Display Flickering And Sync Issues? Try Replacing That Cheap In-Box DP Cable
My main PC typically hums along without issue (*knock on wood*), though one weird quirk I've not been able to solve is the occasional display flickering. This typically happens when I get up out of my computer chair and walk away. A loose connection, perhaps? I've tried unplugging and re-plugging the DisplayPort cable to no avail, and as it turns out, the issue might actually be related to the cable itself.
Our Editor-in-Chief Dave Altavilla tells me he experiences the same hair-pulling issue, without any logical rhyme or reason. Incidentally, we both have thinning hairlines, which are probably not related to this almost-random occurring annoyance. Or maybe they are—I had mostly given up on fixing the issue because it does not happen when I'm actually using my PC, until Dave stumbled onto a Reddit thread with a potential solution. In short, it amounts to swapping the cheap cable that came with our monitors, for a higher quality cable.
Apparently we are not the only ones in the world with flickering displays.
While obviously anecdotal, user "Lilkippah" says their Alienware monitor attached to an NVIDIA GeForce RTX 3080 graphics card was experiencing random screen flickering, sometimes every half hour or hour, and sometimes as frequently as every five minutes, until they replaced it with a CableMod cable on Amazon. After that, "not a single flicker."
The thread is new and so there are not a ton of responses, but already at least one other person has chimed in claiming that changing to a certified cable solved their flickering issue too. Could it really be that simple?
In a word, yes. And in more words, trying a different cable is pretty much Troubleshooting 101, when it comes to various PC problems. Though in this case, simply tossing aside that DisplayPort cable that came with your monitor and replacing it with a random one may not have an effect. The key here is to go with one that has been certified by VESA.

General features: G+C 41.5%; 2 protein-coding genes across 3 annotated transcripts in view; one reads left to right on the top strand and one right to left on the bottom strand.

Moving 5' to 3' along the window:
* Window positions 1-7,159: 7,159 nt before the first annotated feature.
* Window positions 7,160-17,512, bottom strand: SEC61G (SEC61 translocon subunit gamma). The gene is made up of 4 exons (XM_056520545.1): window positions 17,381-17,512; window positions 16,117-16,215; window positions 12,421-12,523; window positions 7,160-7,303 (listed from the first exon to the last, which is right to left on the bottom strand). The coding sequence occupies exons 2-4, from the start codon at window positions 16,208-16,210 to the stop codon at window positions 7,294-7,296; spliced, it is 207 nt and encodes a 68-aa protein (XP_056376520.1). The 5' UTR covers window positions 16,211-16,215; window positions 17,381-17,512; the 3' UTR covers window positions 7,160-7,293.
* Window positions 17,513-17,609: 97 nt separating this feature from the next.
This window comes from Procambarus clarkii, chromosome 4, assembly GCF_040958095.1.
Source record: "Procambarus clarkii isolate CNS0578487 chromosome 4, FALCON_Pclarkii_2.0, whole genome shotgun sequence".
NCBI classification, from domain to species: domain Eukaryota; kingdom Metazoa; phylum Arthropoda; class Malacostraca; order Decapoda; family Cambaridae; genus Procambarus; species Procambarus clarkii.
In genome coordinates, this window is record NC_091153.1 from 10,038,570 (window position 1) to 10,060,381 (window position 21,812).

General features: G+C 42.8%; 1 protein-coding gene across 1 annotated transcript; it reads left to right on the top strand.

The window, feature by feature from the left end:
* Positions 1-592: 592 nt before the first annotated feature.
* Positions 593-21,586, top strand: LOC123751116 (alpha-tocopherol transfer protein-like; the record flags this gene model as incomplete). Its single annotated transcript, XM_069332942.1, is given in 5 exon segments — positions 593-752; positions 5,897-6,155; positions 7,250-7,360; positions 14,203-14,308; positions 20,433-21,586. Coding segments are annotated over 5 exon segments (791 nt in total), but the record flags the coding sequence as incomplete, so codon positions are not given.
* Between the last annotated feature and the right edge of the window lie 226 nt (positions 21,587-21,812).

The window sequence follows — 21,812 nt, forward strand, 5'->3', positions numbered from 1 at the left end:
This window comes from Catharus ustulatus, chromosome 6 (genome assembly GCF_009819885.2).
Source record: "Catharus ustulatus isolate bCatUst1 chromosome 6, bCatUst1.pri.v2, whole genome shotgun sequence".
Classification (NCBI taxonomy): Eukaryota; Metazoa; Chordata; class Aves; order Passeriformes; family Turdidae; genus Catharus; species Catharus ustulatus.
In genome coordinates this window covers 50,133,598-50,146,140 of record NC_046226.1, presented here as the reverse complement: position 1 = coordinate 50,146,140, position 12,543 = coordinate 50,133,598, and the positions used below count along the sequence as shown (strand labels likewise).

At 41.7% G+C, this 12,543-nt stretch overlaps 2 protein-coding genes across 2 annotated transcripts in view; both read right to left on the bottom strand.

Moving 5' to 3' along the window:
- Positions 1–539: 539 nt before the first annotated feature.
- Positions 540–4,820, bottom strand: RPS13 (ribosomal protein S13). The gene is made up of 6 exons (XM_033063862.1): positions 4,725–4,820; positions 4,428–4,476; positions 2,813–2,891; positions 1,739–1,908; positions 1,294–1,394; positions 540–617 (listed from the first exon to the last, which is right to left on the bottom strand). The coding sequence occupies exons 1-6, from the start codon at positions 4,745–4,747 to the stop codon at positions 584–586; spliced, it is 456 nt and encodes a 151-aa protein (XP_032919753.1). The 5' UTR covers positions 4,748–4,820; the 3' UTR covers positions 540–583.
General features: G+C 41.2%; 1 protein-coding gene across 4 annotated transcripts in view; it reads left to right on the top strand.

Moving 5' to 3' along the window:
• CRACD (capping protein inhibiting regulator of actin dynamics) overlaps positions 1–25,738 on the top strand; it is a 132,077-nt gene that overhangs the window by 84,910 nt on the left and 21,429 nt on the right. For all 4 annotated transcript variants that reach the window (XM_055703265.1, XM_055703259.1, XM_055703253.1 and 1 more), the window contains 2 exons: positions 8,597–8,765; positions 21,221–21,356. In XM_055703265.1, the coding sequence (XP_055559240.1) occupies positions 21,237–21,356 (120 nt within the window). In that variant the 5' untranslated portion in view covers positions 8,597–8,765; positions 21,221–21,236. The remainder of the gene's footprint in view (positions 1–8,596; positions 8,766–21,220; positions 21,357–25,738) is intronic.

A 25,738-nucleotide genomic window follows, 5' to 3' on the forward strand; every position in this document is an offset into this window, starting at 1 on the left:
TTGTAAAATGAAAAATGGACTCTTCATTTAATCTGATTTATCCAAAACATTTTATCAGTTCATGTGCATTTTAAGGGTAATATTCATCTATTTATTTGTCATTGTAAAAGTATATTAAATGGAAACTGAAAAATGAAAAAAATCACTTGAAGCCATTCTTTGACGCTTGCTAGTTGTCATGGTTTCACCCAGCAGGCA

There are a couple of reasons why this is the case. We did some digging, and apparently one of the pins (#20) on some older DisplayPort cables is wired incorrectly. This pin provides some additional power (3.3V/500mA) for certain accessories. However, this can cause problems when connecting a monitor to a graphics card, if a cable maker did not follow VESA's specifications for pin #20.
That's one potential issue. The second one is that even more modern DisplayPort cables might be poorly made. If the one that shipped with your monitor is not VESA certified, there is a chance it could cause flickering and sync issues. Or so that is the assumption, based on anecdotal experiences.
A VESA-Certified DisplayPort Cable Could Solve Your Display Flickering Problem
Both Dave and myself have ordered replacement DisplayPort cables to see for ourselves if our flicking issues go away. That's an update for another day. If you are experiencing the same thing as us and want to give a new cable a shot, we recommend the following...
- Cable Matters VESA-Certified DisplayPort 1.4 Cable (6 Feet): $15.99 at Amazon
- Accell VESA-Certified DisplayPort 1.2 Cable (3 Feet): $12.99 at Amazon
- Accell VESA-Certified Mini-DisplayPort to DisplayPort 1.2 Cable (3 Feet): $7.99 at Amazon
Note that the last one in the above list is a mini-DisplayPort to DisplayPort cable, while the others have standard DisplayPort connectors on both ends.
The other thing you may notice is that some cables are listed as DisplayPort 1.4 and others as DisplayPort 1.2. Does it matter? There are different DisplayPort standards, but as far as cables goes, VESA Chairman Craig Wiley stated in an article from 2013 it does not really apply to the cables themselves, at least in reference to the DisplayPort 1.2 and 1.1 standards of that era.
"Despite what you may read, there is no such thing as a DisplayPort 1.1 cable and DisplayPort 1.2 cable. A standard DisplayPort cable, including the so-call DisplayPort 1.1 cables, will work for any DisplayPort configuration including the new capabilities enabled by DisplayPort 1.2, including 4K and multi-stream capabilities. All standard DisplayPort cables support RBR, HBR (High Bit Rate), and HBR2 (High Bit Rate 2), which can support 4K at 60Hz, or up to four 1080p displays using multi-stream," Wiley wrote.
He went on to state that it is a myth that higher priced cables will deliver a better picture quality, because as it applies to DisplayPort cables, "you either get all of the data or you don't."
It seems the bigger issue is to ensure you're using a VESA-certified cable. Fingers crossed it works—we'll let you know how it goes.